“Last year the rehab part and the training part, it was all new to me,” Rose said. “I didn’t like it. I did it because I wanted to get back on the court. But just going through it is hell.
“This year, I think it should be much easier, where I know what to do. I’m walking, I’m able to put pressure on my leg now. With the ACL I wasn’t able to put pressure on my leg … I wasn’t able to bend my leg for three or four months. I’m able to bend my leg right now after surgery. So this process, I think, should be a lot more smoother.”
This time, Rose said, he would be on the bench regularly. Still not really a part of things but more so, at least, than last time.
“For sure, just being around. Just be a leader. Let ’em hear my voice,” he said. “I get a chance to look at a game a different way. Especially if I sit on the bench every game. I’ll look at it as a coach and just try to learn everything.”
He has given no thought to the changes that might come in his absence, such as All-Star forward Luol Deng‘s uncertain future (he will be a free agent this summer and thus could be traded before that). Or other personnel moves pursued by VP of basketball John Paxson and GM Gar Forman.
Again, he offered a glimmer of a sliver of … something sooner.
“I haven’t even thought about that,” Rose said. “I’ve just had time to worry about getting my leg together and to cheer on my teammates that I have on my team right now. There’s a chance I could come back….”
“… so I’m just sharing things on the court that I see and giving them advice and encouraging them to go out there and play well and give the game their all. That’s all I can do.”
Whenever he does – whether it’s four months from now or 10 – Rose will have played a total of just 50 games since the end of his 2011 MVP season. Two knee injuries and surgeries have even Chicago optimists speculating that he might have to alter his style of play, tweak his tendencies and go easier with the cutting, the leaping, the bursting through defensive seams and the attacking of rims.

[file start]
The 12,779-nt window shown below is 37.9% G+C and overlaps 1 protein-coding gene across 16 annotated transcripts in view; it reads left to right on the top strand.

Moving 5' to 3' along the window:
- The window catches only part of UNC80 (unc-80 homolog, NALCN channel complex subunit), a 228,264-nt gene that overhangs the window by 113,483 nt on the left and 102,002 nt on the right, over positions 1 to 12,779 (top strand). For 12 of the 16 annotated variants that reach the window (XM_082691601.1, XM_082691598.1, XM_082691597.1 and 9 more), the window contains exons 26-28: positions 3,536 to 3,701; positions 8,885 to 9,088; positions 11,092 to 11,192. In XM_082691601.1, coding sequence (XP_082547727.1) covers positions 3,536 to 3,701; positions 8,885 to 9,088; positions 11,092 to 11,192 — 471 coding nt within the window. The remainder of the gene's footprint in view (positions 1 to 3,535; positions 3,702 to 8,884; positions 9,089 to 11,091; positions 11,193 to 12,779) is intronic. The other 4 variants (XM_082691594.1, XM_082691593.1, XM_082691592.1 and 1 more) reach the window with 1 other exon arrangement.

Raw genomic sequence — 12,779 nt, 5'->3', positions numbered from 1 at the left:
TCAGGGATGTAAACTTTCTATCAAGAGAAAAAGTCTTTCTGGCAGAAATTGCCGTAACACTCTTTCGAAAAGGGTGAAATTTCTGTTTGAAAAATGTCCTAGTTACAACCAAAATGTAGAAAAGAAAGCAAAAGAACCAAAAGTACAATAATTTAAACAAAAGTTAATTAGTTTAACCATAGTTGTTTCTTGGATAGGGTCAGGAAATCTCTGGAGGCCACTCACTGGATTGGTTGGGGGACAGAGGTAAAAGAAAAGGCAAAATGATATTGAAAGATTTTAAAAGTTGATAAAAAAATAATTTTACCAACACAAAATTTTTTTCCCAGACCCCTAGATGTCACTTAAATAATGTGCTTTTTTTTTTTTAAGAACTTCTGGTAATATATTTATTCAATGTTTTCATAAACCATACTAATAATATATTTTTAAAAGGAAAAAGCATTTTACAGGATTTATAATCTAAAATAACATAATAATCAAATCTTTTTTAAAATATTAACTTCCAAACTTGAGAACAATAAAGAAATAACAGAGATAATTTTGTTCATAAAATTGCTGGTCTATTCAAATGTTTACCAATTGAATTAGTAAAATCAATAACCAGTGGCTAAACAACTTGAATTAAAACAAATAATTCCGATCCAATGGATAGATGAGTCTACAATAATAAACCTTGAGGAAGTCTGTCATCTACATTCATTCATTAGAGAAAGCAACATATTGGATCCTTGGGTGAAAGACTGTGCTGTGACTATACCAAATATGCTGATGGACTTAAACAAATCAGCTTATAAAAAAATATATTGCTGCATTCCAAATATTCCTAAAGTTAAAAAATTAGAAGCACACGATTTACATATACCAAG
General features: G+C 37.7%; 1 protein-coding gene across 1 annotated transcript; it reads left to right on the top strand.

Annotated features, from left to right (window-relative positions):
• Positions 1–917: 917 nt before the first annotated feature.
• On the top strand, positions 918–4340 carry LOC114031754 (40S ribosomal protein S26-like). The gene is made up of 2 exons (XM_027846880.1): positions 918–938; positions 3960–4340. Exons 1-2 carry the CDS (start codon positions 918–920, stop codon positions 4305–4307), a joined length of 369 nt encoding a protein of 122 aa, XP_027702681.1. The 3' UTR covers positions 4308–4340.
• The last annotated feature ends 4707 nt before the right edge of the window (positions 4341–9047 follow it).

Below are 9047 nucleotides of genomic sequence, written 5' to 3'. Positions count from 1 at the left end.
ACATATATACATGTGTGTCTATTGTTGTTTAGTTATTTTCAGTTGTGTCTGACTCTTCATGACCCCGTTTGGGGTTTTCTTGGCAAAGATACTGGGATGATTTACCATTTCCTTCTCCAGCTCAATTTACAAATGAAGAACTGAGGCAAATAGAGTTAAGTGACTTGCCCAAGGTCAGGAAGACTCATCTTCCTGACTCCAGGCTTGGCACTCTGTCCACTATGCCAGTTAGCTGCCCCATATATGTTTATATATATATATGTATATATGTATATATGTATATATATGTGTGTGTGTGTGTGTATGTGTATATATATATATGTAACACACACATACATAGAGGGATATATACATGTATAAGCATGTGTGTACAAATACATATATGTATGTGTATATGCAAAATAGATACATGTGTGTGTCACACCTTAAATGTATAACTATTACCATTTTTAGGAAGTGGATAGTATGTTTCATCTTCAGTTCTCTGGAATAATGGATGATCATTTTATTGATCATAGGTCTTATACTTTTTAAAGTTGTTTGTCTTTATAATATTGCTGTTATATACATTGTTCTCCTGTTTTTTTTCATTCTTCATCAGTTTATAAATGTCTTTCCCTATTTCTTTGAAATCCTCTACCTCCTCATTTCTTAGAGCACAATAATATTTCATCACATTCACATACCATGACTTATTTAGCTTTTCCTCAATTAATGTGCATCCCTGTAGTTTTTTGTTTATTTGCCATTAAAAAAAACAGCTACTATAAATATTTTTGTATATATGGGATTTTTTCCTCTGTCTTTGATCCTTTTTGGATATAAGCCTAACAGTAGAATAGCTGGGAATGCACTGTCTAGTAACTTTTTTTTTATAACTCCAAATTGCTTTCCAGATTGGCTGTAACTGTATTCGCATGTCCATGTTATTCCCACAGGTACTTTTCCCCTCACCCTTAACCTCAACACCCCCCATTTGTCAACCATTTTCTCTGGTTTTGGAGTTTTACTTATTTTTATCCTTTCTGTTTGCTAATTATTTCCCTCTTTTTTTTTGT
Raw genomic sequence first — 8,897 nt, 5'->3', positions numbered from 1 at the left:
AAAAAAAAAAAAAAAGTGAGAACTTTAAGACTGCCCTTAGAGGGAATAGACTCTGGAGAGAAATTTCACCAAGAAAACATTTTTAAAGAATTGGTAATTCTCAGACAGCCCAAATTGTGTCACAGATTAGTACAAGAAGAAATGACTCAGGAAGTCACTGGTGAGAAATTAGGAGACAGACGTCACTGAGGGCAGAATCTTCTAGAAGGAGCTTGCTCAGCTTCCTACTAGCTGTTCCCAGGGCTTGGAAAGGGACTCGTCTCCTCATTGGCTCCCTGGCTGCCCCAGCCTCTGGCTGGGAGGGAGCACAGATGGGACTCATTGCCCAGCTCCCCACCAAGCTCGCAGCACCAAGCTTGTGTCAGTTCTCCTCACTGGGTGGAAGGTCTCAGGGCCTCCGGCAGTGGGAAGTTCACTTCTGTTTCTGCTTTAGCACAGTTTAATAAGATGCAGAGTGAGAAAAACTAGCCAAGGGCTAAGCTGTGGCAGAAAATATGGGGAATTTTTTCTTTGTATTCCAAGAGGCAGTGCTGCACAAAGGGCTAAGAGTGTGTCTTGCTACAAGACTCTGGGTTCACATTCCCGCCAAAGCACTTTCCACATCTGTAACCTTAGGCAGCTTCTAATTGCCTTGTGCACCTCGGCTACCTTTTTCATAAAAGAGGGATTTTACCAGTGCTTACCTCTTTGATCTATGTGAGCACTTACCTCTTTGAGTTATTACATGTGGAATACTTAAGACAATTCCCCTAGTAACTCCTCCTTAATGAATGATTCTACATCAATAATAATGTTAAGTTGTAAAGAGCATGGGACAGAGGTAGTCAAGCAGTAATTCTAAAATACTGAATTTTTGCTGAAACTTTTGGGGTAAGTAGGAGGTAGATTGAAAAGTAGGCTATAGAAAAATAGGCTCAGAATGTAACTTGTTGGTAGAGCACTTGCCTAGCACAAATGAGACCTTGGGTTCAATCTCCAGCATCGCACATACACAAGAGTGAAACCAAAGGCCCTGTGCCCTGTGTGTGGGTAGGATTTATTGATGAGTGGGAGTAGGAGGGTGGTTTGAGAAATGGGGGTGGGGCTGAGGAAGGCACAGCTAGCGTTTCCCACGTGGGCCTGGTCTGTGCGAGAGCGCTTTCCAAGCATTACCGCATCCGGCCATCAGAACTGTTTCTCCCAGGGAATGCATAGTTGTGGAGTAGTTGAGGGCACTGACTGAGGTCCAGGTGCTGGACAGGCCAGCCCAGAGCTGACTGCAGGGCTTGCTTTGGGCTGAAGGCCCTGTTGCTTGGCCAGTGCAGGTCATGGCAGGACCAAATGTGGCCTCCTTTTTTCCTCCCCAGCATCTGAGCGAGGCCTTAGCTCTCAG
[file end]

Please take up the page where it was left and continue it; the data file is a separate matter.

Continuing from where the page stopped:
Though ever affable, Rose wasn’t buying that either.
“That’s the way that I play,” he said. “I have a unique way of playing basketball. I don’t think I can change it.”
Rose said that the two games prior to his injury convinced him he was close to his old MVP form, so close that it was “heartbreaking” to get hurt at that point. He plans to add yoga and more pool time to his physical regimen to loosen up and relax his tightly muscled body.
But he doesn’t plan on grounding himself or settling for jump shots or trying to just be an average, clock-punching NBA player.
“No, not at all,” Rose said. “I believe that I’m a special player. I think people love the way I just play. I don’t try to impress anyone while I’m playing or anything. It’s just the way that I play. I just have a feel for the game. I know my story is far from done. I know it is. He’s just preparing me for something big.”
Rose was talking about faith, at this point. His religious faith and, in essence, the faith Bulls fans need to have through this latest challenge. In fact, asked what he would say to fans, the local hero was quite direct.
“That I’m not done,” Rose said. “I know that He’s preparing me for something bigger. Of course right now when you’re living in the moment, you just don’t understand certain things. But I think if I was to look 10 years from now or so, just being in the future and looking back, I think this is going to be minor.
“It’s something that just happened. And I’m never going to stop. Like I said, if I hurt myself 10 more times, I’m never gonna stop. Never.”